OSU then-sophomore guard Asia Doss (20) defends during a game against Northwestern on Jan. 28 at the Schottenstein Center. Credit: Lantern file photoOn Nov. 13, 2015, the OSU women’s basketball team opened its 2015-16 season with an 88-80 road loss to the South Carolina Gamecocks. Just over a year later, the Buckeyes will get a chance at revenge.OSU will host the Gamecocks on Monday in a battle between two of college basketball’s best. South Carolina currently sits at No. 4 in the Associated Press Top 25 Poll with the Buckeyes close behind at No. 7.“We know we’re going to be in for a real battle,” OSU coach Kevin McGuff said.Tipoff in Columbus will serve as the season opener for the Gamecocks. In its only exhibition match on Nov. 6, South Carolina downed Benedict College by a score of 120-49.A season ago, the Gamecocks went 33-2 with an 11-0 record on the road. The team’s only loss in the regular season came to the eventual-champion UConn Huskies at home, snapping South Carolina’s perfect 22-0 record. The Gamecocks also fell 80-72 to Syracuse in the Sweet 16 of the NCAA tournament to end its season.South Carolina has lost seven players from last year’s team. Guards Khadijah Sessions, Tina Roy and Tiffany Mitchell, and forwards Sarah Imovbioh and Asia Dozier have graduated, and forwards Jatarie White and India Farmer have departed from the program as well.With the losses, South Carolina lost 37.7 points per game on offense, good for 47.9 percent of the team’s scoring a season ago.Despite the roster turnover, the Gamecocks still possess plenty of talent. Two of South Carolina’s top-three scorers from a season ago have returned. Junior forward A’ja Wilson led the team in scoring at 16.1 points per game and senior center Alaina Coates contributed 12.1 points and a team-high 10.3 rebounds per game.Three ESPN top-100 prospects have joined as true freshman. 5-foot-10 point guard Tyasha Harris (No. 28), 5-foot-6 point guard Araion Bradshaw (No. 33) and 6-foot-2 forward Mikiah Harrigan (No. 72) will join 5-foot-8 guard Victoria Patrick to form the Gamecocks’ talented new class.Former Kentucky forward Alexis Jennings, who put up 10 points and 7.1 rebounds per game for the Wildcats in 2015-16, has transferred into the program and will sit out the entirety of the 2016-17 season.“They have an absolutely loaded roster with talent,” McGuff said. “I have great respect for them.”The Buckeyes have no shortage of talent on its roster, either, and this year’s team figures to be in a more favorable position than a year ago.“We’ve got a little more depth,” McGuff said. “We’ve got a little more size and physicality around the basket.”In last season’s matchup between the two teams, the Buckeyes got 36 points from then-sophomore guard Kelsey Mitchell and 23 from then-senior guard Ameryst Alston. The rest of the team combined for just 21 points.The main difference in the contest was the play of the bigs. Wilson led the Gamecocks with 20 points and 14 rebounds and Coates added 17 points and 13 boards. OSU got just eight points out of its forwards and center, but the group did grab 33 rebounds.The Buckeyes will now be able to balance the Gamecocks’ post play with the addition of redshirt junior forward Stephanie Mavunga, who put up 15 points and 14 rebounds in OSU’s season opener against Duquesne.OSU looked like a much better all-around team against Duquesne than they did in its exhibition win over Ashland, but Mavunga knows the team must be even better to compete with South Carolina.“We need to still get better defensively and get better with rebounding,” Mavunga said. “We need to communicate a little bit more, but I think we’re headed towards the right direction.”The matchup itself is something that McGuff believes is a positive for women’s college basketball.“It’s a great opportunity and it’s great for our game,” McGuff said. “There needs to be more games like this in women’s basketball in November just to create some excitement.”Tipoff is set for 6:00 p.m. on Monday at Value City Arena.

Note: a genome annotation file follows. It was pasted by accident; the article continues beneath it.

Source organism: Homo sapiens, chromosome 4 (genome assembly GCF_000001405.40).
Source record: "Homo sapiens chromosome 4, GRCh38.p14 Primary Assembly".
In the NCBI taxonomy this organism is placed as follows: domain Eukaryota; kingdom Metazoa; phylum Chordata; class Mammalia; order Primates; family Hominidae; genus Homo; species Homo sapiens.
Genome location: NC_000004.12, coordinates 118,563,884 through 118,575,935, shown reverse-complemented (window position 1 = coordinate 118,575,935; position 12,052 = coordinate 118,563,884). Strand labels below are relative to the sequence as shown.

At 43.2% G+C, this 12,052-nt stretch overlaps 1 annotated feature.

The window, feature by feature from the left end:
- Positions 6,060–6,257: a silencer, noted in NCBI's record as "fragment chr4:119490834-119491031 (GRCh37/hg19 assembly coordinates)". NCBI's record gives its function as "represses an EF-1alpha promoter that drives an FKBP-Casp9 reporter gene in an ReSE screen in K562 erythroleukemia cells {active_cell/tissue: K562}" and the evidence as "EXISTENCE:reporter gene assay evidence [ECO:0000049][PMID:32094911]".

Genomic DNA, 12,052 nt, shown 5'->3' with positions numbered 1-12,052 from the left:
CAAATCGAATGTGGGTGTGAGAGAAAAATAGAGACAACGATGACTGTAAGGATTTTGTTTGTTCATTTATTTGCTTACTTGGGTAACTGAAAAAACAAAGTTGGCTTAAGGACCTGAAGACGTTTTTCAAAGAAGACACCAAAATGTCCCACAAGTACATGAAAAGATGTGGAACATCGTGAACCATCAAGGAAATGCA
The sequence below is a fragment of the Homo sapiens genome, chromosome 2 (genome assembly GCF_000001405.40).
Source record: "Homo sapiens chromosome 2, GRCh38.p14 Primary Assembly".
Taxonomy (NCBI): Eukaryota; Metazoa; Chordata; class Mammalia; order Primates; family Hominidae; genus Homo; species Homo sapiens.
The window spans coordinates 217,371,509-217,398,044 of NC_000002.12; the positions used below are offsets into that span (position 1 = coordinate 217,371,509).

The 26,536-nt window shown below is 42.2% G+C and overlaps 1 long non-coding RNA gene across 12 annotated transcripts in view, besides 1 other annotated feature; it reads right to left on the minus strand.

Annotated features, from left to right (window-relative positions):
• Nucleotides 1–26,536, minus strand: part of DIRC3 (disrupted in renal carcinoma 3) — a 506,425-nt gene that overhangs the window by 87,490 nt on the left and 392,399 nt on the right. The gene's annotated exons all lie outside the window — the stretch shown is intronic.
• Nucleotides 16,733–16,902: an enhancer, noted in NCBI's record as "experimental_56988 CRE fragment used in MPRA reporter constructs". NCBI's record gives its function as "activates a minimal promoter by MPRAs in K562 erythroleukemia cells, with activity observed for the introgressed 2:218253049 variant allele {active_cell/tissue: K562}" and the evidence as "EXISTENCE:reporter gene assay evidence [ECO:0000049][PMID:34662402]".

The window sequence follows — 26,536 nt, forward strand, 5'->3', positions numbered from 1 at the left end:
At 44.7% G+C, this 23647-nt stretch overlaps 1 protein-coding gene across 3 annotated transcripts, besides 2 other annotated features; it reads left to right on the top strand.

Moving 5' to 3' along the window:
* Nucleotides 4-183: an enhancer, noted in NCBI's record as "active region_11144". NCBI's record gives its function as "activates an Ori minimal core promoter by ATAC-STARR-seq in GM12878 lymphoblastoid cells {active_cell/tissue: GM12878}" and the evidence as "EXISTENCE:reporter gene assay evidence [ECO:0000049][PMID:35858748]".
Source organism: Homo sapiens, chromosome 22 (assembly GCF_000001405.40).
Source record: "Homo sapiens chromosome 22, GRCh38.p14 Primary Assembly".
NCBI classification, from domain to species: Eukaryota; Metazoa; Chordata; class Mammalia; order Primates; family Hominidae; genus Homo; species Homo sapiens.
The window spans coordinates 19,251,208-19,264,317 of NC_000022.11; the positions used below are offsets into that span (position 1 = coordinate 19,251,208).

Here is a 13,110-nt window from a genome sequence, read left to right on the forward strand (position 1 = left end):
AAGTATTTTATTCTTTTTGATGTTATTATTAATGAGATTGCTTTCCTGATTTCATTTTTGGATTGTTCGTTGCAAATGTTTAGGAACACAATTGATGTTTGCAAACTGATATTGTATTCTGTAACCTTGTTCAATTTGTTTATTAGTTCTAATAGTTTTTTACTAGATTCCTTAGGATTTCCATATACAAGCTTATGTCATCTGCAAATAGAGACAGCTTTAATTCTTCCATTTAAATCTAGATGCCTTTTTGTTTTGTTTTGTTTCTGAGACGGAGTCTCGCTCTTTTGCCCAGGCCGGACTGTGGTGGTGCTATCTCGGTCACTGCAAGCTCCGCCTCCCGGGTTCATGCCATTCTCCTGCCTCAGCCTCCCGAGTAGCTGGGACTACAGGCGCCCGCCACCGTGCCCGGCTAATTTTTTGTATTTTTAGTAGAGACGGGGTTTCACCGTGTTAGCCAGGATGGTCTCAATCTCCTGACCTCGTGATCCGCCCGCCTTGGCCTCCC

The No. 13 Ohio Sate field hockey team looks to finish its season strong against No. 20 Northwestern Saturday.The Buckeyes seek their first Big Ten road win of the season when they travel to Evanston, Ill. The Buckeyes are 0-2 on the road in conference play, having lost to Penn State and Michigan State.The Buckeyes will face a Wildcat team that has struggled through the Big Ten season, posting a record of 1-4. Past meetings between the conference foes have been dominated by the Buckeyes, who have won the last 21 contests. The Buckeyes have shut out the Wildcats in their past three meetings.Saturday’s game will be Senior Day for the Wildcats, who are are led by seniors Courtney Plaster-Strange and Elizabeth Dobbs. The duo is second and third in points, respectively. The Buckeyes need a victory over Northwestern to remain in second place in the Big Ten. A loss would open the door for Indiana to take control of second place in the conference. The Hoosiers travel to Ann Arbor to face Michigan Saturday.The Big Ten standings are critical as the conference tournament starts Nov. 5. in East Lansing on Michigan State’s campus. Michigan State has already secured the top seed in the conference tournament and the first round bye. The Buckeyes will earn either the second or third seed, depending on the results of Saturday’s games.The first round of the tournament is Nov. 5, followed by the semifinals on Nov. 6 and the finals Nov. 8.Last year’s Buckeye squad made a run to the conference championship game before falling to Iowa, 2-1, in overtime.Since that loss, many players, including seniors Lindsay Quintiliani and Natalia Ciminello, said winning the Big Ten is the team’s number one goal. While Michigan State has already clinched the regular season, the tournament championship is still up for grabs.If the Buckeyes achieve their goal and win the Big Ten tournament, they will receive an automatic bid to the NCAA tournament. If they fall short, they will look to earn an at-large bid.The NCAA tournament begins Nov. 14, when the Buckeyes will look to achieve another team goal — a trip to the final four.